Hebrew Home campus co-generates

RiverSpring Living among first long-term facilities to create energy with this system


The amount of electricity used in the Hebrew Home of Riverdale is extensive. Health monitors, refrigeration and heating to cooling — even turning on a reading lamp — use up lots of energy.

Serving as the Hebrew Home parent organization, RiverSpring Living’s campus has several buildings that go back 120 years. Over time it has operated on electricity and gas separately causing damage to the environment.

While inspecting the mechanical systems around 2015, Daniel Reingold, chief executive and president of RiverSpring Living of Riverdale, said its mechanical systems were outdated.

“Some of the systems were antiquated and needed to be completely rebuilt. And even so they were going to be kind of inefficient,” Reingold said.

He expressed RiverSpring Living's sole mission is not just to take care of older adults but also the surrounding environment. He aims to be a good steward for the Riverdale community. He admitted his strong personal feelings about being a part of an environment-led community.

Parts of the northwest Bronx are designated as a special natural area district. In 1975 through a zoning resolution, the campus became a part of a plan to protect natural areas to guide development to safeguard trees, planting, outcrops and steep slopes.

“Power generation is incredibly inefficient because the energy you need to generate the 40 percent of actual power is based on 60 percent of energy lost to the environment,” said John Lembo, vice president of facilities management at RiverSpring Living,

When an engine that operates a heating and cooling system runs, it loses about 60 percent of the energy that goes up and out of its chimney.

Cogeneration, or combined heat and power, is the use of a heat engine or power station to generate electricity and useful heat at the same time.

“Anytime anybody does anything in Riverdale that has an environmental impact, the community comes together to be sure that the community environment is protected, as they should. And again, we are part of the community,” Reingold said.

The senior community started operating an independent energy plant in 2020 that captured the electricity and heat used on campus. That is called a cogeneration system, or Cogen.

The plant has two Cogen systems and operates off natural gas-fired engines and two heat recovery steam generators. RiverSpring Living became the first official long-term care facility in the United States to have its own Cogen plant.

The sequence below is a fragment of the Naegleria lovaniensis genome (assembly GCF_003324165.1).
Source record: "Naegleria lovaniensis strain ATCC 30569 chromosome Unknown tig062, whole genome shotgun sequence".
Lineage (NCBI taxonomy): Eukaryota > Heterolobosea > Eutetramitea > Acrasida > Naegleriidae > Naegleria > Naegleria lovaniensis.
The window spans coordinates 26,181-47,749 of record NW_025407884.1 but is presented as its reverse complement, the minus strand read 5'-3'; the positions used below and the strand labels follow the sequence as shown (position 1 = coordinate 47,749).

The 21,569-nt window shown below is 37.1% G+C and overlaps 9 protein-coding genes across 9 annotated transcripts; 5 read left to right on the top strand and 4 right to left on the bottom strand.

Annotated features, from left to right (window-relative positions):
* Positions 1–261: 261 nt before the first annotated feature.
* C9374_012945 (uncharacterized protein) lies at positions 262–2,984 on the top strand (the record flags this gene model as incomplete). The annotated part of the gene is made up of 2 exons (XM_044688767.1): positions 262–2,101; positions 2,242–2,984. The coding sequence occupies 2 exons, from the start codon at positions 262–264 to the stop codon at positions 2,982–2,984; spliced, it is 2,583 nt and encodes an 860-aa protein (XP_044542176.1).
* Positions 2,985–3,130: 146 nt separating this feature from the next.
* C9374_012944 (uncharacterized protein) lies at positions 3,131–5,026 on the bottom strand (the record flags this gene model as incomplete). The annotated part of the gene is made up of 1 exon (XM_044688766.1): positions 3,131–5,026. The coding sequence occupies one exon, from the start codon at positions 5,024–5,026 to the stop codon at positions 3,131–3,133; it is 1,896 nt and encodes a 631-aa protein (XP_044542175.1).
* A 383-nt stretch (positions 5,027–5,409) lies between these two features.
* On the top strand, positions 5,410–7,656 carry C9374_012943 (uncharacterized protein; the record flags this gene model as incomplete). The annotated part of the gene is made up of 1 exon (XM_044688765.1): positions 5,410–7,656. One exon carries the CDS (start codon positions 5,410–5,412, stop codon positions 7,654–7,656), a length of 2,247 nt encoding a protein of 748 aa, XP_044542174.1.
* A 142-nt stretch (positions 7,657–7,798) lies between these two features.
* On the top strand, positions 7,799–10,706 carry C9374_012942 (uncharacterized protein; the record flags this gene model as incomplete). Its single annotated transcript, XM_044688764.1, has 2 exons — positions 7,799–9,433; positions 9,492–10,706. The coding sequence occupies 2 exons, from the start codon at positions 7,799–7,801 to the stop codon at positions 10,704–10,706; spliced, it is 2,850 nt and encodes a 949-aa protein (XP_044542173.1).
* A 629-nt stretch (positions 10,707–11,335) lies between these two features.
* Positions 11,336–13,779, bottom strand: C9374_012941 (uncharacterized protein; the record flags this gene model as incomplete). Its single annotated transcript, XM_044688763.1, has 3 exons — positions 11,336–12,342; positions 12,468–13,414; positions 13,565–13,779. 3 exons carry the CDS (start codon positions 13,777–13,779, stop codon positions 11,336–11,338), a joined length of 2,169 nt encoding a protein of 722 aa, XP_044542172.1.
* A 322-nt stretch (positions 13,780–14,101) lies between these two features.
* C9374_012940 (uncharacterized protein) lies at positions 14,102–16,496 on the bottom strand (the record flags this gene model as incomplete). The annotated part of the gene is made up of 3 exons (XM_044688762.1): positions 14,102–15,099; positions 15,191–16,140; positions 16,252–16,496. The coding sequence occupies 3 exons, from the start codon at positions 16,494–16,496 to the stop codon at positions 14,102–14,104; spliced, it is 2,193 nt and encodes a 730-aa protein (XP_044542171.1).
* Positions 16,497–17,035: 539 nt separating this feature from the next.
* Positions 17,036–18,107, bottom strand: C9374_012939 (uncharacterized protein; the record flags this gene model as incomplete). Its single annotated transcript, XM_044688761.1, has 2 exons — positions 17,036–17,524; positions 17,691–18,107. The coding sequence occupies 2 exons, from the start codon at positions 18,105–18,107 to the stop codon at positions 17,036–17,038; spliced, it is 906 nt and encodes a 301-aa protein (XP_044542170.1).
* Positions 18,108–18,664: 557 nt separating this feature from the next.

New York University is another institution that built a state-of-the-art plant in 2007 to provide heat and electricity to 37 buildings. Yonkers has a wastewater treatment plant that operates on a similar system. It became the largest plant in New York.

“They (Yonkers) have a system (where) they actually use the digester gas, which is the methane from the wastewater treatment plant, as a fuel to feed the fuel for their plan to generate the power,” Lembo said.

The Hebrew Home can produce massive amounts of hot water and air conditioning through absorption cooling. In the summer, they use the waste heat for free cooling, which offsets heat.

Reingold had conversations with the New York State Energy Research and Development Authority when he decided to have RiverSpring Living go green. The authority requested ideas on how they could support a new clean energy initiative.

Once the plan was in place, Reingold negotiated a $2.5 million grant from the authority. The rest of the funds for the project, around $14 million, came from a 10-year loan.

Since the grant was predicated on the operation and efficiency of its system. Through the negotiation, the organization tracked the plant to ensure it was following efficiency. If they hit the threshold, the grant would be paid in full. Which it was.

Since it depends on natural gas, they negotiate a long-term deal to generate the plant. On average, Reingold forecasts they will save $1.2 million a year.

“If you break that down (10-year loan), the cost of the amount of money that we’re borrowing is roughly similar to the amount of money that we’re about to save,” Reingold said.

Once that 10-year deal is up, they can cap those savings.

It would be tough to operate new Cogen plants and their financing since the state energy research and development authority does not offer the program anymore and there is a natural gas shortage. According to the U.S. Energy Information Administration, an agency that tracks gas data found, wholesale gas last year was the highest it has been since 2008.

The Russian invasion of Ukraine and its impacts crushed natural gas availability. According to a White House fact sheet, the U.S. banned imports of Russian oil and liquefied natural gas a month after the invasion.

“We were in this sweet spot where we had the program, grant, financing, and the availability of natural gas and a place to put the Cogen plant,” Reingold said.